EXCLUSIVE: Liz Carmouche Rides 8-Fight Win Streak And Revitalized Career Approach Into PFL 4

liz carmouche
Credit: Cooper Neill/PFL

Liz Carmouche was at a pivotal moment in her combat sports career. Coming off a 2019 loss to Valentina Shevchenko for the UFC women’s flyweight title, Carmouche made a complete change. She signed with Bellator MMA, fully committed herself to training, and found new ways to keep her body as healthy as possible.

The decision paid off. Carmouche enters PFL 4 riding a career-best eight-fight win streak as she meets Kana Watanabe. Carmouche and Watanabe open the ESPN-televised main card on June 13. The women’s flyweight fight takes place inside the Mohegan Sun Arena in Uncasville, Connecticut.

Related: PFL Semifinals Set For August In Nashville, Florida, Washington, D.C.

“Right before I went on this win streak, I was splitting time between two different camps,” Carmouche told Ringside Intel in an exclusive interview. “I decided to become fully committed and went all in. I have been in a great head space ever since with no conflicting ideas.

“I also decided to take my recovery seriously. I started stem cell to keep my body healthy and push me.”

Change In Training Led To Liz Carmouche Revitalizing, Making Title Run

liz carmouche
Credit: Bellator

Carmouche was conflicted because her previous team encouraged her to train at other gyms. But that left her feeling disloyal.

“Through some encouragement from my wife, I was able to finally address it,” she said. “I have really connected with the fight team I am at now. I went in there and felt like a guppy competing in a room full of dangerous sharks.”

Carmouche had no issue admitting she “got my butt handed to me” in training. “And I loved it,” she admits. “I felt like an amateur again. Some people don’t like being uncomfortable but I enjoyed it. I was working at the same gym I was training at. That meant 12-to-16-hour days. I realized I couldn’t keep doing that for my career.”

After the loss to Shevchenko, Carmouche signed weeks later with Bellator. She made her debut on September 12, 2020, submitting DeAnna Bennett. Wins in 2021 over Vanessa Porto and Watanabe followed, leading Carmouche to competing for the Bellator title in 2022.

Becoming Champion ‘Defined’ Carmouche’s Career

liz carmouche
Credit: Bellator

At Bellator 278, Carmouche finished Juliana Velasquez to win the flyweight title. She earned the finish in the fourth round in Hawaii.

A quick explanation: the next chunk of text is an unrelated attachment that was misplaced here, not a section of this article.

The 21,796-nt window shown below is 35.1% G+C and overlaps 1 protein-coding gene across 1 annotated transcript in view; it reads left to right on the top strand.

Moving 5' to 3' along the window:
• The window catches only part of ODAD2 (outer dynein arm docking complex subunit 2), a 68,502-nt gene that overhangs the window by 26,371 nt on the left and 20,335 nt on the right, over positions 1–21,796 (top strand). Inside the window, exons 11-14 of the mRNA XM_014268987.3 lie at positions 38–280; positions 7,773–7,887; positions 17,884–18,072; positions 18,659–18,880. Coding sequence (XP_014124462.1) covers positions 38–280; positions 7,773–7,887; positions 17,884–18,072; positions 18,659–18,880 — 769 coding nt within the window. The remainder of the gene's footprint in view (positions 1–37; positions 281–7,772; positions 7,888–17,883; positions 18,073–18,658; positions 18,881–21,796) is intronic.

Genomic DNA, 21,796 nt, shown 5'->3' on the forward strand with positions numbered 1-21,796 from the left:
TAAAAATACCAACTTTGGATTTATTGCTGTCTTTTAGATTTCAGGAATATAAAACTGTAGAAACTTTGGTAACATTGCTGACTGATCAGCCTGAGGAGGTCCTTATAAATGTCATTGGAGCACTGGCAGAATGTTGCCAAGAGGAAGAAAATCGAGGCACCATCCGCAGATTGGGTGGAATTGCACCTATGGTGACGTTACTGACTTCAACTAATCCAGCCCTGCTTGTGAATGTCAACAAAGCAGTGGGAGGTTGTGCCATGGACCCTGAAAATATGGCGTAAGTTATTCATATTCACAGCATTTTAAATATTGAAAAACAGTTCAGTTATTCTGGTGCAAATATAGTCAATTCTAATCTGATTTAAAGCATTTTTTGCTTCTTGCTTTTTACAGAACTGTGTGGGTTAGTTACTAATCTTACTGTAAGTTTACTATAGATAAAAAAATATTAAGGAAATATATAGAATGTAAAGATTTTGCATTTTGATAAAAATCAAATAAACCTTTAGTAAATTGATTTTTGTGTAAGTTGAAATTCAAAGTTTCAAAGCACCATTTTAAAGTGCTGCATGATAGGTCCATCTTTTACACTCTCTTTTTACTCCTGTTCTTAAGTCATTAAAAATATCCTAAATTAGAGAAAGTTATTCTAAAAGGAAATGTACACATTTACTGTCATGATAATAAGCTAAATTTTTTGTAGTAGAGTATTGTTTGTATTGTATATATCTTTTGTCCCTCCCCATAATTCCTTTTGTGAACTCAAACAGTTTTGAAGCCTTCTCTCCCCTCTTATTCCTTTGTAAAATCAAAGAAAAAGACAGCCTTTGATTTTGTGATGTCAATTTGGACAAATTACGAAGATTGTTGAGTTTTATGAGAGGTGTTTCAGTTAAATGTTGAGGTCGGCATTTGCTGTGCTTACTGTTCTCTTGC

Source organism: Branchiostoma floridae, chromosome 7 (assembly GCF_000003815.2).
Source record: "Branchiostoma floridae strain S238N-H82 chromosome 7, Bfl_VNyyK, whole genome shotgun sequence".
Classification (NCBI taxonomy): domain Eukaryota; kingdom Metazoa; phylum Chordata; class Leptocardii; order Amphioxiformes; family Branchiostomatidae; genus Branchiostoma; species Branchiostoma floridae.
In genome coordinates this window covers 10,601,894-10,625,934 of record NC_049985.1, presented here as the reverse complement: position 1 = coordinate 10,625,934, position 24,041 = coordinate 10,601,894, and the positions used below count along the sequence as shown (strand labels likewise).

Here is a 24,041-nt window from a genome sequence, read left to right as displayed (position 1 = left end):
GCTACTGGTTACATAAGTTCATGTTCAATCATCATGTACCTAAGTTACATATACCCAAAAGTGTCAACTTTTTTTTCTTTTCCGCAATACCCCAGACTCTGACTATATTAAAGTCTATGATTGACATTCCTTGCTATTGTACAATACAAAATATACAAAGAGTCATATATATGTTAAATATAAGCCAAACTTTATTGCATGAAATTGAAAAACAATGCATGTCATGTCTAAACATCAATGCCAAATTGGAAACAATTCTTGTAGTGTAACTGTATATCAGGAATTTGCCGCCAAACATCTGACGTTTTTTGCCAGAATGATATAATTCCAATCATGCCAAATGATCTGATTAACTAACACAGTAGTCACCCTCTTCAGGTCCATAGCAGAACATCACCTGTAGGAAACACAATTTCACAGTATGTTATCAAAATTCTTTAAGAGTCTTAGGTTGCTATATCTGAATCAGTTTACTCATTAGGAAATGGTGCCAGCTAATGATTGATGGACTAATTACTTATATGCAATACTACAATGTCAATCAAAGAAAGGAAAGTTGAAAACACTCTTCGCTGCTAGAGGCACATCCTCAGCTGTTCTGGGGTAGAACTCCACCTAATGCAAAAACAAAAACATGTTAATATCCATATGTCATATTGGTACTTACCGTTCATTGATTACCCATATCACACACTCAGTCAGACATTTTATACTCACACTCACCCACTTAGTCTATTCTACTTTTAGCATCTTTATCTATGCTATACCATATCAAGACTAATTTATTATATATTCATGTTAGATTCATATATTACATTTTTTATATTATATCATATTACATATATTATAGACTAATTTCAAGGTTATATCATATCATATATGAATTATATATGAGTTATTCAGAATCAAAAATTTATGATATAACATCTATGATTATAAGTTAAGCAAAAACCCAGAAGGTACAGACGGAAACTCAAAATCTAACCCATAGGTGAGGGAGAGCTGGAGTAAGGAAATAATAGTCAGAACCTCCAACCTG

“I always felt like an imposter in MMA,” Carmouche said. “I started so late. Everybody I was training with had wrestled or had a background of some kind. I didn’t. I played soccer as a kid. But when I won that title, I felt like I had made it.”

Read more: Top-10 Fastest Knockouts In UFC History Including Jorge Masvidal, Leon Edwards

Prior to the Bellator win, Carmouche had challenged twice for UFC gold and once for the Strikeforce belt. Along with the loss to Shevchenko, she also fell to Ronda Rousey and Marloes Coenen. Winning the Bellator strap had a massive impact on her confidence and her status as a high-level fighter.

“I did well but I would always have close calls,” she said. “I almost beat the best but I never felt like I arrived (until the title win). I would always try to get there but never achieved it. When I got the belt, I realized I was good at this. It gave me the confidence to say I am an MMA fighter and believe it.”

PFL Season Exactly What She Needed

When Carmouche made her debut in 2010, she fought six times between March and November. For an admitted “newbie” to the sport, that seemed like the norm. It wasn’t.

“I thought that was the tempo of fights,” she said. “Everybody told me that was not how it happens and to slow down. I’d have two fights a year but I wasn’t comfortable with that.”

Carmouche trains year-round, which fits in nicely with the season-long format of PFL. She bested Velasquez back in April and now will compete roughly two months later.

“I prefer this format,” she said. “It makes my training very goal-oriented. That drive and finishing desire every single practice to be in peak performance makes each practice a different energy.”

There is a downside to it, though, for the wife and mother.

“It has been difficult,” she said. “My family lives in Tennessee and I train in Virginia and San Diego. I don’t get to see them for the whole season. My son is finally old enough to talk about it with. But of course, any eight-year-old child doesn’t want to see you go unless you have no connection with them.”

PFL 4 goes down on June 13 and will air on ESPN+.

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